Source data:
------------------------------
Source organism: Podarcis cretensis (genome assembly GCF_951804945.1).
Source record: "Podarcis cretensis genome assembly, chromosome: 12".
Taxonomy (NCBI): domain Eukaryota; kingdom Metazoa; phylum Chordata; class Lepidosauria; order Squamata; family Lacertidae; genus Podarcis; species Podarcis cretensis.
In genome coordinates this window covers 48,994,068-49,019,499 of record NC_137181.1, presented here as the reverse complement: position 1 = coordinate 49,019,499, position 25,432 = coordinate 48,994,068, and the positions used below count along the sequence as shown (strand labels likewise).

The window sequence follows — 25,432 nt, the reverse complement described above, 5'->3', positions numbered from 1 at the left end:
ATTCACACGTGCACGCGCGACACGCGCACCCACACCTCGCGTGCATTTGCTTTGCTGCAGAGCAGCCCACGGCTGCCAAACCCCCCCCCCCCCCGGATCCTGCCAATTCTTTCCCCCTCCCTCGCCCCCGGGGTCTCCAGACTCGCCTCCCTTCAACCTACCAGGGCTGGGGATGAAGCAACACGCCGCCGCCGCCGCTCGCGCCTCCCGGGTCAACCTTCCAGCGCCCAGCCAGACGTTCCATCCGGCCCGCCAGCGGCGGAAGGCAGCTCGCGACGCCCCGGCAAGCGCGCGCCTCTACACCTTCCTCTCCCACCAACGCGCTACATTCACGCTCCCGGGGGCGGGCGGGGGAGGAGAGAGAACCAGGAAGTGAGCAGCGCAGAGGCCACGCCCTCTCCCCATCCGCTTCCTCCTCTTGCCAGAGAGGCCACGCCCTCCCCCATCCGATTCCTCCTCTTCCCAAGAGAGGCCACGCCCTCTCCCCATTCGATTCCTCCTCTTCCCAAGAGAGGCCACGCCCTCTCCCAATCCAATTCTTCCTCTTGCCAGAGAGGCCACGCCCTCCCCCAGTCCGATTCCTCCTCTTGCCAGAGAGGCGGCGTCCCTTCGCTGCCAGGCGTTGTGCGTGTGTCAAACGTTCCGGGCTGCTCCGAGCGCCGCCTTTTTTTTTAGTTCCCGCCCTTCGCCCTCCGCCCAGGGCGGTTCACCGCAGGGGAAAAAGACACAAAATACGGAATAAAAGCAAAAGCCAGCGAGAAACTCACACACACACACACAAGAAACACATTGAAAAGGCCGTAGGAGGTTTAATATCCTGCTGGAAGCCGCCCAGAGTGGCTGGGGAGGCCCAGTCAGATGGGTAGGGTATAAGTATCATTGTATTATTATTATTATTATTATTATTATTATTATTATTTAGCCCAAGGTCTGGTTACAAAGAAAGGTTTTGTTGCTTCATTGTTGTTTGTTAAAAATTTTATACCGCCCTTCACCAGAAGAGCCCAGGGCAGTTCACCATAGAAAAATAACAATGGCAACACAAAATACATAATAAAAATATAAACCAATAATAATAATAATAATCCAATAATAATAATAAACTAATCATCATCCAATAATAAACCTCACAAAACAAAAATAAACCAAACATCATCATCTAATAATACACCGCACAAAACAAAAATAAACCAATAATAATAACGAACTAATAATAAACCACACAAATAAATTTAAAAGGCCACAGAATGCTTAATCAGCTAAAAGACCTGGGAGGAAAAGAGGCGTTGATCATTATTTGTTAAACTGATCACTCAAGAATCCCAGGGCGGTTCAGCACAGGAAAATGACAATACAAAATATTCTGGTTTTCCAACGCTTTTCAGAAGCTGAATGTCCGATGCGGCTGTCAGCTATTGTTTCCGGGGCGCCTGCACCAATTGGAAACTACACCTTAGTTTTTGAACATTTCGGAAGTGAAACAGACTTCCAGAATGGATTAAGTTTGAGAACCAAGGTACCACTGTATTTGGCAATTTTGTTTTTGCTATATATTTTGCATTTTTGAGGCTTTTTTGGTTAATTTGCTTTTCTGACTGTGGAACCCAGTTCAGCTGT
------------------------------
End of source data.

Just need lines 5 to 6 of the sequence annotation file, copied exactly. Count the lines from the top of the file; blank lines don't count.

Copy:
The window sequence follows — 25,432 nt, the reverse complement described above, 5'->3', positions numbered from 1 at the left end:
ATTCACACGTGCACGCGCGACACGCGCACCCACACCTCGCGTGCATTTGCTTTGCTGCAGAGCAGCCCACGGCTGCCAAACCCCCCCCCCCCCCGGATCCTGCCAATTCTTTCCCCCTCCCTCGCCCCCGGGGTCTCCAGACTCGCCTCCCTTCAACCTACCAGGGCTGGGGATGAAGCAACACGCCGCCGCCGCCGCTCGCGCCTCCCGGGTCAACCTTCCAGCGCCCAGCCAGACGTTCCATCCGGCCCGCCAGCGGCGGAAGGCAGCTCGCGACGCCCCGGCAAGCGCGCGCCTCTACACCTTCCTCTCCCACCAACGCGCTACATTCACGCTCCCGGGGGCGGGCGGGGGAGGAGAGAGAACCAGGAAGTGAGCAGCGCAGAGGCCACGCCCTCTCCCCATCCGCTTCCTCCTCTTGCCAGAGAGGCCACGCCCTCCCCCATCCGATTCCTCCTCTTCCCAAGAGAGGCCACGCCCTCTCCCCATTCGATTCCTCCTCTTCCCAAGAGAGGCCACGCCCTCTCCCAATCCAATTCTTCCTCTTGCCAGAGAGGCCACGCCCTCCCCCAGTCCGATTCCTCCTCTTGCCAGAGAGGCGGCGTCCCTTCGCTGCCAGGCGTTGTGCGTGTGTCAAACGTTCCGGGCTGCTCCGAGCGCCGCCTTTTTTTTTAGTTCCCGCCCTTCGCCCTCCGCCCAGGGCGGTTCACCGCAGGGGAAAAAGACACAAAATACGGAATAAAAGCAAAAGCCAGCGAGAAACTCACACACACACACACAAGAAACACATTGAAAAGGCCGTAGGAGGTTTAATATCCTGCTGGAAGCCGCCCAGAGTGGCTGGGGAGGCCCAGTCAGATGGGTAGGGTATAAGTATCATTGTATTATTATTATTATTATTATTATTATTATTATTATTTAGCCCAAGGTCTGGTTACAAAGAAAGGTTTTGTTGCTTCATTGTTGTTTGTTAAAAATTTTATACCGCCCTTCACCAGAAGAGCCCAGGGCAGTTCACCATAGAAAAATAACAATGGCAACACAAAATACATAATAAAAATATAAACCAATAATAATAATAATAATCCAATAATAATAATAAACTAATCATCATCCAATAATAAACCTCACAAAACAAAAATAAACCAAACATCATCATCTAATAATACACCGCACAAAACAAAAATAAACCAATAATAATAACGAACTAATAATAAACCACACAAATAAATTTAAAAGGCCACAGAATGCTTAATCAGCTAAAAGACCTGGGAGGAAAAGAGGCGTTGATCATTATTTGTTAAACTGATCACTCAAGAATCCCAGGGCGGTTCAGCACAGGAAAATGACAATACAAAATATTCTGGTTTTCCAACGCTTTTCAGAAGCTGAATGTCCGATGCGGCTGTCAGCTATTGTTTCCGGGGCGCCTGCACCAATTGGAAACTACACCTTAGTTTTTGAACATTTCGGAAGTGAAACAGACTTCCAGAATGGATTAAGTTTGAGAACCAAGGTACCACTGTATTTGGCAATTTTGTTTTTGCTATATATTTTGCATTTTTGAGGCTTTTTTGGTTAATTTGCTTTTCTGACTGTGGAACCCAGTTCAGCTGT